How to Parent an Extrovert When You’re an Introvert

“I felt I was parenting an alien species with a shock of blonde hair and my dimples. We had no idea what to do with each other.”
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Published May 7, 2019
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Image: Hannah Terry

In those first years of motherhood, I was convinced my son, Jake, was trying to infiltrate my psyche and destroy me from within.

I was an introvert who loved alone time, rejoiced in cancelled plans and harbored a legit phobia of chatty salesmen. On the other hand, he was like a little golden retriever with an acute case of FOMO, and one the most optimistic, people-loving, extra extrovert I’d ever encountered. I’d watch him bouncing around, invading personal space, chatting up strangers and getting permanently distracted by loud noises. I felt I was parenting an alien species with a shock of blonde hair and my dimples. We had no idea what to do with each other.

One night, I dragged myself to our room after tucking Jake into bed and collapsed face down onto the comforter, saying to my husband with muffled defeat, “I’m not enough for him. I’m not the right parent for him. He’s disappointed every single day.” I was looking for some pity and a hug, but without skipping a beat, Steve said, “Then try being a good parent just two days a week.”

I snapped my head out of the pillows with an indignant, “What?”

“Think about it,” he continued casually. “You two are opposites. If you always do what he wants, you’ll die. And if you plan every day just how you want, he’ll be miserable.”

“Elaborate,” I said, still potentially offended but admittedly curious.

“Pick two days a week and plan ahead in scheduling a few things that make Jake feel loved. That way you know it’s coming, you can gear yourself up, and then you can recover.”

My current plan was attempting energetic perfection every morning, getting soundly defeated by breakfast, and then spending the rest of the day circling the drain of survival. It was not a good plan. But maybe I could do two days a week.

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So in an effort to find some common ground with my polar opposite, here are the tactics I tried:

1. I turned to the wisdom of therapists through the Lasting app. Lasting, the nation’s leading relationship counseling app backed by The Bump parent company, offers a parenting series that proved incredibly helpful as I developed our “connection game-plan.” It also has a great series on co-creating family culture and gave me a useful crash course in parent conflict. Steve and I sometimes have different thoughts on raising our boys, and finding common ground through calm communication helps greatly.

2. I took the Love Language for Kids assessment. The results revealed what I’d feared: my son’s top two (acts of service and quality time) were my lowest two (just give me a puppy and tell me I’m pretty). At least I had some information and specific ideas to help me launch a basic plan.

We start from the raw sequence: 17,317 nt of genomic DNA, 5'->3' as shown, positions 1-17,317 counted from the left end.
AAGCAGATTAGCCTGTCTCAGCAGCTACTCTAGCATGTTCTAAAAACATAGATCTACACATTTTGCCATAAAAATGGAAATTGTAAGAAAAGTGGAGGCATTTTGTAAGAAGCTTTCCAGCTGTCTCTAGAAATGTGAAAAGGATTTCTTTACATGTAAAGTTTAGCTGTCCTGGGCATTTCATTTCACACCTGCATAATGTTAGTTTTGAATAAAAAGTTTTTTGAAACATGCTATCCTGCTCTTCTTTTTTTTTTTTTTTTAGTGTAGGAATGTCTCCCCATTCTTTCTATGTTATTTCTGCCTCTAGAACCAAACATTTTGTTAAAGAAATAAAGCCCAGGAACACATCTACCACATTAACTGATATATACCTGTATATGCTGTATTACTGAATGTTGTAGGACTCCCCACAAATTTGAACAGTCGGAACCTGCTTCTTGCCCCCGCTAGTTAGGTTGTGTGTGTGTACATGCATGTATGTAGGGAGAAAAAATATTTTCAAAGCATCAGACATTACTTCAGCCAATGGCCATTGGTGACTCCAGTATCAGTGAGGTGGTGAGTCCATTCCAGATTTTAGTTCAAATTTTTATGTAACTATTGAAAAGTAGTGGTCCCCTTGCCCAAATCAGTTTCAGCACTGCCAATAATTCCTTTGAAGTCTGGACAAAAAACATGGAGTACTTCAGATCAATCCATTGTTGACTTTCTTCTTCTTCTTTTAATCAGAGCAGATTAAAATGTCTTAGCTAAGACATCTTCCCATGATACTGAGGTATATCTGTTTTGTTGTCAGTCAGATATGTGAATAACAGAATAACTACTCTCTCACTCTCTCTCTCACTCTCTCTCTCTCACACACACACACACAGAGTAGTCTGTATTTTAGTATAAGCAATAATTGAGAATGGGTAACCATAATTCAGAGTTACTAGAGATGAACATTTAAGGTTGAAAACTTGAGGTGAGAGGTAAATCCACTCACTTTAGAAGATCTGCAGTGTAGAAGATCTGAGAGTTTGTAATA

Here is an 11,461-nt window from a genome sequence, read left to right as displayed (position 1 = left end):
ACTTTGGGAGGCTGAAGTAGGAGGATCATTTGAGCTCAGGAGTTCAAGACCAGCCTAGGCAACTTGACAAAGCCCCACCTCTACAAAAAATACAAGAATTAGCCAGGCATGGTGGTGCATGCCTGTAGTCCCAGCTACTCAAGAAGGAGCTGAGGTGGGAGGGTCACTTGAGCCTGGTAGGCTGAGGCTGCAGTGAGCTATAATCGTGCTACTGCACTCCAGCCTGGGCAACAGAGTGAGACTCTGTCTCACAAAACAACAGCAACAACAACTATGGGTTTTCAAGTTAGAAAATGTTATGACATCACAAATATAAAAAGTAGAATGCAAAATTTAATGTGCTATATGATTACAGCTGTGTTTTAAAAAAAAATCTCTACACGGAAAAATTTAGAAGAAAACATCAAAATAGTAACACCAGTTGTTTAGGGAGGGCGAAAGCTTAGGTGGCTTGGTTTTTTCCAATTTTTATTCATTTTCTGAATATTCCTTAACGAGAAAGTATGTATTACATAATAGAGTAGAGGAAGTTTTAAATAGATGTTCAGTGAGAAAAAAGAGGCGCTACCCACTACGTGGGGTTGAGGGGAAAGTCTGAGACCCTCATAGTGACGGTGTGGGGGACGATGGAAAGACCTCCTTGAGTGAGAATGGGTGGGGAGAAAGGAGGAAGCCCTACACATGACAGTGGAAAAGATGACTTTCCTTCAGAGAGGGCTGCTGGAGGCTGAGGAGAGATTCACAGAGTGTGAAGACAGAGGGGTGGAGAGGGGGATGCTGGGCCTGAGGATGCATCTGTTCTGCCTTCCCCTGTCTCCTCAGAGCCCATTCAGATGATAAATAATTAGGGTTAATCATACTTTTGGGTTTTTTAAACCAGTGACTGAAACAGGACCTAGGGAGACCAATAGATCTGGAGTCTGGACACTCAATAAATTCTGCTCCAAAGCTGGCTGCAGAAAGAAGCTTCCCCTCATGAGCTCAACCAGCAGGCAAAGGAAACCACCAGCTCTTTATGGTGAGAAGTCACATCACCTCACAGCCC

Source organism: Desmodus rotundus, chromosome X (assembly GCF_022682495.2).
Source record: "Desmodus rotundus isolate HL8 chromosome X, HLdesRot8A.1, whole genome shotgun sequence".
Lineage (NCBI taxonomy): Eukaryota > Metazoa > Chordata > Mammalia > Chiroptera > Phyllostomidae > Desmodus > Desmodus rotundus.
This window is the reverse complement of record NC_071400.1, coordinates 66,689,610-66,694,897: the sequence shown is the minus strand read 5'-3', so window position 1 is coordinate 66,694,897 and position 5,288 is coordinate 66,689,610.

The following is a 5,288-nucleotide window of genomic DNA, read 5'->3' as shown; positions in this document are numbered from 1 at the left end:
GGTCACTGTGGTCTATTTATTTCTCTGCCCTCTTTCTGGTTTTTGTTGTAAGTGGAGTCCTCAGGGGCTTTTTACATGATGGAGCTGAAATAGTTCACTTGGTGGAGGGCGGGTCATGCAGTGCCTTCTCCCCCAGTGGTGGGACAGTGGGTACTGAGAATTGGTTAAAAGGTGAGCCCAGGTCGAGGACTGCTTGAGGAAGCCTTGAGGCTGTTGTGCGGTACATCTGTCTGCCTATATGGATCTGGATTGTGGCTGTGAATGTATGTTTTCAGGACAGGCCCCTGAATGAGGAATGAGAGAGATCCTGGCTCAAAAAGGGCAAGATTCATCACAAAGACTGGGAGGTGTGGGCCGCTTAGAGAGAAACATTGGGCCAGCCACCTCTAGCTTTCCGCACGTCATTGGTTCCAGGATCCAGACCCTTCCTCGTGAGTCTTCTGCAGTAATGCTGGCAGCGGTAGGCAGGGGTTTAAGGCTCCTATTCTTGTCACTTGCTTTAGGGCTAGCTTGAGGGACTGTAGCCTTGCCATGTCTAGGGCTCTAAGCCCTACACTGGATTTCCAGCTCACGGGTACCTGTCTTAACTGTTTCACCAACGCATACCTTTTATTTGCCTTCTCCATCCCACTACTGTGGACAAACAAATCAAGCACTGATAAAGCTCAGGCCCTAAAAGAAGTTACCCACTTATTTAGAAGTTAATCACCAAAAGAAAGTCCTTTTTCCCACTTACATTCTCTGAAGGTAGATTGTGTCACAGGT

3. I paid more attention to his interests and asked questions. From there, I took an inventory of what I could handle. Figuring out the things we both enjoyed was key, and that took some trial and error. Turns out, I enjoyed coloring or playing cards for an easy hour, but my threshold for digging in the dirt and/or killing zombies was about four minutes. The children’s museum was a total bust, but plating his lunch like a gourmet chef topped the charts. When we were loudly playing Go Fish in a crowded restaurant while stuffing our faces with cheesecake, it was also much easier to put my phone down and engage with him than when my ears bled from his Minecraft play-by-plays.

4. I introduced him to more things I enjoyed. In addition to reveling in the joys of cheesecake, we incorporated baking lessons and watercolor classes into our days. In the end, it became clear that he’d be happy unclogging the garbage disposal or standing in line at the DMV, as long as we did it together.

As our relationship grew over the years, we learned to appreciate each other more. He lets me wield him like a human shield against elderly church small-talkers as my warm and social proxy. In turn, I slam back a double espresso, don my extrovert riot gear and take him to more birthday parties and school activities. Deciding to make the change from “daily failed perfectionism” to being a good mom two days a week has strengthened our relationship and introduced really neat and unexpected connection points. Like transforming our kitchen into “Jacque’s Gourmet” and dishing up hearts of chicken nuggets on a bed of Cheetos, served lukewarm with a side of love.

Cassidy Doolittle is a psychiatric nurse turned stay-at-home mom who lives with her family in Texas.

Published May 2019

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